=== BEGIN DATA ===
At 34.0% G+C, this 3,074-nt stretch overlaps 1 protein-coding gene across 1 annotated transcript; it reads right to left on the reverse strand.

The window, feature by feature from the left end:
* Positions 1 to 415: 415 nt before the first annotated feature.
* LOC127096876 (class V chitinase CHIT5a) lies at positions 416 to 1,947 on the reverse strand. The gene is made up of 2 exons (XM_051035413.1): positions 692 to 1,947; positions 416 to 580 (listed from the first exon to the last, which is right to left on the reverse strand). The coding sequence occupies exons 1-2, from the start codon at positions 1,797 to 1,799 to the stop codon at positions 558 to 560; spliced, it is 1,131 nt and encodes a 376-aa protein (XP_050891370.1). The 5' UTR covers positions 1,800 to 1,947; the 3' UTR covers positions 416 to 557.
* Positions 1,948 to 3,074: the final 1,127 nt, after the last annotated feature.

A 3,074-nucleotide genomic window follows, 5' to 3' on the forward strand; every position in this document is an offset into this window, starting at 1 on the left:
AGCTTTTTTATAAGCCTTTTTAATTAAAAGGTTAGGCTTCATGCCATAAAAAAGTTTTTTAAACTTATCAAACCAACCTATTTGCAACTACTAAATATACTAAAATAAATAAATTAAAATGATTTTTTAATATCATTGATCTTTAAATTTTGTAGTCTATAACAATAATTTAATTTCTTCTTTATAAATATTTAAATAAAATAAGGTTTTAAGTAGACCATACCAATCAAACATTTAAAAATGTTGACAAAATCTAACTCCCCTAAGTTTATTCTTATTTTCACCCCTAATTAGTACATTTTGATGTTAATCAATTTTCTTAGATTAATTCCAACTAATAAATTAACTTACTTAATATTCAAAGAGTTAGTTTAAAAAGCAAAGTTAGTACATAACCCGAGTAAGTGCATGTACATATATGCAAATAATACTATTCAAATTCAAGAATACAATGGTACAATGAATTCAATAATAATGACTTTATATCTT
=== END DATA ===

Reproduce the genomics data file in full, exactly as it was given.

At 34.0% G+C, this 3,074-nt stretch overlaps 1 protein-coding gene across 1 annotated transcript; it reads right to left on the reverse strand.

The window, feature by feature from the left end:
* Positions 1 to 415: 415 nt before the first annotated feature.
* LOC127096876 (class V chitinase CHIT5a) lies at positions 416 to 1,947 on the reverse strand. The gene is made up of 2 exons (XM_051035413.1): positions 692 to 1,947; positions 416 to 580 (listed from the first exon to the last, which is right to left on the reverse strand). The coding sequence occupies exons 1-2, from the start codon at positions 1,797 to 1,799 to the stop codon at positions 558 to 560; spliced, it is 1,131 nt and encodes a 376-aa protein (XP_050891370.1). The 5' UTR covers positions 1,800 to 1,947; the 3' UTR covers positions 416 to 557.
* Positions 1,948 to 3,074: the final 1,127 nt, after the last annotated feature.

A 3,074-nucleotide genomic window follows, 5' to 3' on the forward strand; every position in this document is an offset into this window, starting at 1 on the left:
AGCTTTTTTATAAGCCTTTTTAATTAAAAGGTTAGGCTTCATGCCATAAAAAAGTTTTTTAAACTTATCAAACCAACCTATTTGCAACTACTAAATATACTAAAATAAATAAATTAAAATGATTTTTTAATATCATTGATCTTTAAATTTTGTAGTCTATAACAATAATTTAATTTCTTCTTTATAAATATTTAAATAAAATAAGGTTTTAAGTAGACCATACCAATCAAACATTTAAAAATGTTGACAAAATCTAACTCCCCTAAGTTTATTCTTATTTTCACCCCTAATTAGTACATTTTGATGTTAATCAATTTTCTTAGATTAATTCCAACTAATAAATTAACTTACTTAATATTCAAAGAGTTAGTTTAAAAAGCAAAGTTAGTACATAACCCGAGTAAGTGCATGTACATATATGCAAATAATACTATTCAAATTCAAGAATACAATGGTACAATGAATTCAATAATAATGACTTTATATCTT